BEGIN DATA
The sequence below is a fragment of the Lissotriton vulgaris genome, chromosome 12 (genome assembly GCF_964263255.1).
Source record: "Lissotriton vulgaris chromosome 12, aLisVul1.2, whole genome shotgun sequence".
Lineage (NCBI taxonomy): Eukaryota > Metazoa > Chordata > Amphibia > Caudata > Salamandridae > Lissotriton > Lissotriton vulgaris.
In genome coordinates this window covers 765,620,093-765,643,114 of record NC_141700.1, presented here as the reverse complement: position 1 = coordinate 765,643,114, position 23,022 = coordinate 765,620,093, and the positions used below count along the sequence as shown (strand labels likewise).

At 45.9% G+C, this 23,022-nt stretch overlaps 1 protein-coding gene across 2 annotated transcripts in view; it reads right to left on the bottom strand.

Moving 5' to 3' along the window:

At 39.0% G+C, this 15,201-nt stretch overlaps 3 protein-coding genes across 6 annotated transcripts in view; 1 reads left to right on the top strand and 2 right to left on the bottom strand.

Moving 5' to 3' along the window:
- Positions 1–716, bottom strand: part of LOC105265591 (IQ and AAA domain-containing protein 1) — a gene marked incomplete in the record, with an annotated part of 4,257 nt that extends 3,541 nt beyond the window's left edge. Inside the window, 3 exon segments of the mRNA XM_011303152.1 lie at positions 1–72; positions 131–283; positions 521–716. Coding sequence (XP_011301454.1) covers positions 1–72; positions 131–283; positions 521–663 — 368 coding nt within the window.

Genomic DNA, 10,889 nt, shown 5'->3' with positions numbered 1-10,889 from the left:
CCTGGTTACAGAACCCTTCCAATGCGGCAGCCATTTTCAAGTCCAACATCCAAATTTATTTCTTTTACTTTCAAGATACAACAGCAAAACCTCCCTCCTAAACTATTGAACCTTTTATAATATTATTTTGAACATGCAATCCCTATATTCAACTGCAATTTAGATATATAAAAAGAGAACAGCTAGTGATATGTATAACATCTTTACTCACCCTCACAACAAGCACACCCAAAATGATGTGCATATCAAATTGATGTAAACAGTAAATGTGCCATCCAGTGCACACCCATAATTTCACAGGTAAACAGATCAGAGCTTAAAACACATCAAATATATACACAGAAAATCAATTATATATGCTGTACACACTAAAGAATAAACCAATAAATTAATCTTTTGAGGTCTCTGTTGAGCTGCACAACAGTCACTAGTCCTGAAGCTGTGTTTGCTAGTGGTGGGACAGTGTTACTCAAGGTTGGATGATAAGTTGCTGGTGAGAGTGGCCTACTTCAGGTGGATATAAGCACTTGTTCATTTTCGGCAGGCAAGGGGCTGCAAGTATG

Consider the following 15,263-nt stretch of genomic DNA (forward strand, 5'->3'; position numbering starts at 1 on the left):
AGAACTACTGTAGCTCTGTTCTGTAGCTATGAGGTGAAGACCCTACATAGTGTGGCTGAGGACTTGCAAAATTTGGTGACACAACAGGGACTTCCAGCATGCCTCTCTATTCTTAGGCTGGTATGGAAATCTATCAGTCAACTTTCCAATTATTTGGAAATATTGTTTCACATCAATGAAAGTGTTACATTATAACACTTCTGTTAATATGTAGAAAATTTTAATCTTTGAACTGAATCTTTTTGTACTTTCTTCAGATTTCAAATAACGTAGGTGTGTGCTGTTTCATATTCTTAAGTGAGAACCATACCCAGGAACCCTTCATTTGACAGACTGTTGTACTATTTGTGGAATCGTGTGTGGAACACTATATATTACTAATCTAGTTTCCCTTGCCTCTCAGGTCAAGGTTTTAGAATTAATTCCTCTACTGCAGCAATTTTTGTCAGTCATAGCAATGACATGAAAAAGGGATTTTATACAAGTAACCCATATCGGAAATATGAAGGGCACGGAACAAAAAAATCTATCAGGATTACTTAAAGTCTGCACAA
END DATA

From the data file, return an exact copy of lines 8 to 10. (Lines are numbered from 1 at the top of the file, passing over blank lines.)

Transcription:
Moving 5' to 3' along the window:
- Positions 1–716, bottom strand: part of LOC105265591 (IQ and AAA domain-containing protein 1) — a gene marked incomplete in the record, with an annotated part of 4,257 nt that extends 3,541 nt beyond the window's left edge. Inside the window, 3 exon segments of the mRNA XM_011303152.1 lie at positions 1–72; positions 131–283; positions 521–716. Coding sequence (XP_011301454.1) covers positions 1–72; positions 131–283; positions 521–663 — 368 coding nt within the window.

Genomic DNA, 10,889 nt, shown 5'->3' with positions numbered 1-10,889 from the left: